Fed minutes: Officials cited strong hiring to justify hikes

Federal Reserve
Federal Reserve Chairman Jerome Powell. (AP Photo/Carolyn Kaster)

WASHINGTON (AP) — Federal Reserve officials suggested at their most recent meeting that a continuing streak of robust hiring could keep inflation elevated and was a key reason why the Fed expected to raise interest rates this year more than previously forecast.

In the minutes of their mid-December meeting released Wednesday, the officials indicated that a slowdown in their rate hikes – from four three-quarter point hikes in a row to a half-point increase – “was not an indication of any weakening” in their resolve to bring inflation back down to their 2% target.

Nor did the smaller increase signal “a judgment that inflation was already on a persistent downward path.” Instead, risks remained that inflation could stay higher than expected, officials said.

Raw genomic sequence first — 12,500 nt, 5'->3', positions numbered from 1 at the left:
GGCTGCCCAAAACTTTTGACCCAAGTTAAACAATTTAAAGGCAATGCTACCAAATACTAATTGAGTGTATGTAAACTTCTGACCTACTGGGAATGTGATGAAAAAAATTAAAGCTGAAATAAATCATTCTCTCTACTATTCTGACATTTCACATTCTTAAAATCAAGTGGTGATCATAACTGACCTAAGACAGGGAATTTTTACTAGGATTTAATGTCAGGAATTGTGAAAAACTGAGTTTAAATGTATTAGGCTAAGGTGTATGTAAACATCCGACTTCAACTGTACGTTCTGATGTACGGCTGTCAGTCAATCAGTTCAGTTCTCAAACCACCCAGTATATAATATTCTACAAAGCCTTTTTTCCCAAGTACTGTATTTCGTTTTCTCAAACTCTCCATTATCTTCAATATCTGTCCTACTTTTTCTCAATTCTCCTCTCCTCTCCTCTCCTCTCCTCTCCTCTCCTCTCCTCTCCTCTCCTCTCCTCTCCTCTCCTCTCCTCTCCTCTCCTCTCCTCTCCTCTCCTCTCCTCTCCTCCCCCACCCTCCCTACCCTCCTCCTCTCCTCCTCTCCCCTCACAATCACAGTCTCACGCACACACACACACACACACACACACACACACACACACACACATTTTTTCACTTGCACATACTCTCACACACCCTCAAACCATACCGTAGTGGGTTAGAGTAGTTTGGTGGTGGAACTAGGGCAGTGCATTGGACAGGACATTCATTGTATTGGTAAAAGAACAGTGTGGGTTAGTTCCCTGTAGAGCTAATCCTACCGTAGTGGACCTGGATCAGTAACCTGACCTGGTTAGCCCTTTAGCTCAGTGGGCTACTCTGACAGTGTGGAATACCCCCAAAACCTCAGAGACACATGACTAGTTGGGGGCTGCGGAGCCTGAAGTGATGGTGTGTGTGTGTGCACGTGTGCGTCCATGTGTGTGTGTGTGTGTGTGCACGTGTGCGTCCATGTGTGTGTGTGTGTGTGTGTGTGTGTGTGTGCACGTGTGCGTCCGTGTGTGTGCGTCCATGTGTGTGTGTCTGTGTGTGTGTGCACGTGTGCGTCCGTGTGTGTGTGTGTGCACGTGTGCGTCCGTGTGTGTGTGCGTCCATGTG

Overall, the minutes showed that Fed officials remained determined to keep rates high to quell inflation, and have taken little comfort from inflation’s decline from a peak of 9.1% in June to 7.1% in November. The hard-line message caused the stock market to tumble after the Fed announced its rate hike and projected that there would be more this year than had been expected.

- FWBP Digital Partners -

At a news conference after last month’s meeting, Fed Chair Jerome Powell acknowledged that inflation had been subdued in October and November. But he stressed that “substantially more evidence” of declining inflation would be needed for the Fed to pause its rate hikes.

“We have a long way to go,” Powell said, “to get to price stability.”